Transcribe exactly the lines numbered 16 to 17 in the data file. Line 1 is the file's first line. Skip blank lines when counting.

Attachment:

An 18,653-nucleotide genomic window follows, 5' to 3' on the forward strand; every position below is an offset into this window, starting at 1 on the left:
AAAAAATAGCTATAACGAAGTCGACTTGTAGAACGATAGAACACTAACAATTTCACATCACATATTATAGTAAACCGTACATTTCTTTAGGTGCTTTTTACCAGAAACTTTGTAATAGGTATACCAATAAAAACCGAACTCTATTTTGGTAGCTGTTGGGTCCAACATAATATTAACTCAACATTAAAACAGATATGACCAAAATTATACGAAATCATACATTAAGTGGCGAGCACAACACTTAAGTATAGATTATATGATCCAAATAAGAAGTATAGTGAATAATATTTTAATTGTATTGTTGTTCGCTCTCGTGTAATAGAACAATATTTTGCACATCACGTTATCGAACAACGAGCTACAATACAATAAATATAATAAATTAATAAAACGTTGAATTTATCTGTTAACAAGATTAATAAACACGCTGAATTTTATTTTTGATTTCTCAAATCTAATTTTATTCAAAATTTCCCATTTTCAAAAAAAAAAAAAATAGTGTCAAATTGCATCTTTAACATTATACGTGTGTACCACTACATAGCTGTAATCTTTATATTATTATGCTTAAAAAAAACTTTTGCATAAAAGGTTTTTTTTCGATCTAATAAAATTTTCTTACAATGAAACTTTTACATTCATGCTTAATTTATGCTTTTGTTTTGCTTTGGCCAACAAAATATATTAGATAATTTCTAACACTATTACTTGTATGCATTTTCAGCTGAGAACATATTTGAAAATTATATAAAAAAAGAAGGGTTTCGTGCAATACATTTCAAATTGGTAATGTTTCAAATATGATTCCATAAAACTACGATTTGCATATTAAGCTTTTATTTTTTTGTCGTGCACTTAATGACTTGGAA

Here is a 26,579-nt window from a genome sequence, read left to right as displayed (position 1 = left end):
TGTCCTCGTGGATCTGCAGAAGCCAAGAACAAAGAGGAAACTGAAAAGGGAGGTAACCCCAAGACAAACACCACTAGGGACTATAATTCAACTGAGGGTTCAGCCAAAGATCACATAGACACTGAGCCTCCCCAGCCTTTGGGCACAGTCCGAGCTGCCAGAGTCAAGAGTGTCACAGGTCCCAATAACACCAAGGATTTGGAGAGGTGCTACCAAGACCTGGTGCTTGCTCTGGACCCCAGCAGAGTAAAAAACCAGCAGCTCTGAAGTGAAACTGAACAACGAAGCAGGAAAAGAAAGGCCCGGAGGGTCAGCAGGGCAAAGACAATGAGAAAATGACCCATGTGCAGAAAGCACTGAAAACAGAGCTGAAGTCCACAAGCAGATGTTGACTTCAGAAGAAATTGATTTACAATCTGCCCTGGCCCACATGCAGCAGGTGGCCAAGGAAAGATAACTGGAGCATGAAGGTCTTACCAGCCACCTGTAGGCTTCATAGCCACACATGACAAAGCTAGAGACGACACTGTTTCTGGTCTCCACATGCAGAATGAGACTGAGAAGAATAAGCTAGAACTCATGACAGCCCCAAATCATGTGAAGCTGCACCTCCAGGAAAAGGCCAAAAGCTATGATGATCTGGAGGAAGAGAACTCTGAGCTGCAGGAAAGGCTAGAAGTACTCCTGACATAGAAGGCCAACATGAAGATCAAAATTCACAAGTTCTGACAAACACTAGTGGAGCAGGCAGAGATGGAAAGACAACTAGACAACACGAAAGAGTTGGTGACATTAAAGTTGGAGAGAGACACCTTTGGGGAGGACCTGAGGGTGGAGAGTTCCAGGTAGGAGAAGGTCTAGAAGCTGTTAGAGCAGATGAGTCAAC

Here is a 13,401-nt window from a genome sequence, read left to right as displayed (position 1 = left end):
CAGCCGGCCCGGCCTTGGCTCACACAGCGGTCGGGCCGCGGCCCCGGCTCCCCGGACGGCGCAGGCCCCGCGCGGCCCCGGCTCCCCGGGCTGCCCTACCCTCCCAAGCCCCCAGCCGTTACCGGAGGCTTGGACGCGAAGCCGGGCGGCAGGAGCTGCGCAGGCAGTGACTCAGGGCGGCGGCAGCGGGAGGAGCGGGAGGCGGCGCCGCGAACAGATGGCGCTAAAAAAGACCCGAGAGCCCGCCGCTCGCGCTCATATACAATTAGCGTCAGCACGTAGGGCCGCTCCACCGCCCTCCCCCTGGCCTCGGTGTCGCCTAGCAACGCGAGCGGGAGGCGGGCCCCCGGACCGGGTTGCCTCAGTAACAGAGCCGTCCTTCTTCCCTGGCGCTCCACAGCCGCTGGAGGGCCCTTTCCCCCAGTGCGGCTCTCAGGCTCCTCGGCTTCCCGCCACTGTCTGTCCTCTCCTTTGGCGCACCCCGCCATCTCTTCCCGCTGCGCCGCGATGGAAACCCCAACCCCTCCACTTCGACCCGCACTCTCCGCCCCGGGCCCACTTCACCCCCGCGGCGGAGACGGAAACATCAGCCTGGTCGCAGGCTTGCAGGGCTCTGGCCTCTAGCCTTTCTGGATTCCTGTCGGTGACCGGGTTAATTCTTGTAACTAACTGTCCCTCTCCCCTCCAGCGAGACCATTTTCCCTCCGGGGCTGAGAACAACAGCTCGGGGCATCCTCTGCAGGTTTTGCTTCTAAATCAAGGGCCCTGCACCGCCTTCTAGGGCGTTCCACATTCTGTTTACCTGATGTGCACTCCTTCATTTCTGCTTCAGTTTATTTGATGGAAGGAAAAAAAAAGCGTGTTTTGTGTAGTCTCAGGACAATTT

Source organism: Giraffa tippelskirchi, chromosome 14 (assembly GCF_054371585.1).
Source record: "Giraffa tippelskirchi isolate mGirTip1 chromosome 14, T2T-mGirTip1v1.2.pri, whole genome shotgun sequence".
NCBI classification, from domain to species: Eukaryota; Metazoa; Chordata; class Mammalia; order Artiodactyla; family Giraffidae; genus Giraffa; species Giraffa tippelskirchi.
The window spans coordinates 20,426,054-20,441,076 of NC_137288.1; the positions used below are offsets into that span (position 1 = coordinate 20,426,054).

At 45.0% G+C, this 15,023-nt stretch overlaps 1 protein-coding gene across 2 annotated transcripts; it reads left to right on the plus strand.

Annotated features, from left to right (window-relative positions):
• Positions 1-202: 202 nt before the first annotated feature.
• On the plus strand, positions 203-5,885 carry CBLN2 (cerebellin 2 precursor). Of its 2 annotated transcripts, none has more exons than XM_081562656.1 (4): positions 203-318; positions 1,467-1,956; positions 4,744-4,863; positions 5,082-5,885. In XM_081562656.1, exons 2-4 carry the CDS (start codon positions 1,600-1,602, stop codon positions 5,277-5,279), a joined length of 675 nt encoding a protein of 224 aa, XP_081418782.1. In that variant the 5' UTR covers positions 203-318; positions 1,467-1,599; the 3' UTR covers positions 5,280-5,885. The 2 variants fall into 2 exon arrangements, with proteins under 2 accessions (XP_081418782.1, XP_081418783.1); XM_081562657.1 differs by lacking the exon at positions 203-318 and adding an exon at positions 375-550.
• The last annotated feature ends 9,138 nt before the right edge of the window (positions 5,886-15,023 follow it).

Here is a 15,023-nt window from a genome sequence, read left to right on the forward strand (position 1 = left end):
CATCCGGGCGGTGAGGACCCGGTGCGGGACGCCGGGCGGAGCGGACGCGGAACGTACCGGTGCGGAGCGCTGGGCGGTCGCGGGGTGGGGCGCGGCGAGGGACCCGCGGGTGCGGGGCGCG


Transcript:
Here is a 15,023-nt window from a genome sequence, read left to right on the forward strand (position 1 = left end):
CATCCGGGCGGTGAGGACCCGGTGCGGGACGCCGGGCGGAGCGGACGCGGAACGTACCGGTGCGGAGCGCTGGGCGGTCGCGGGGTGGGGCGCGGCGAGGGACCCGCGGGTGCGGGGCGCG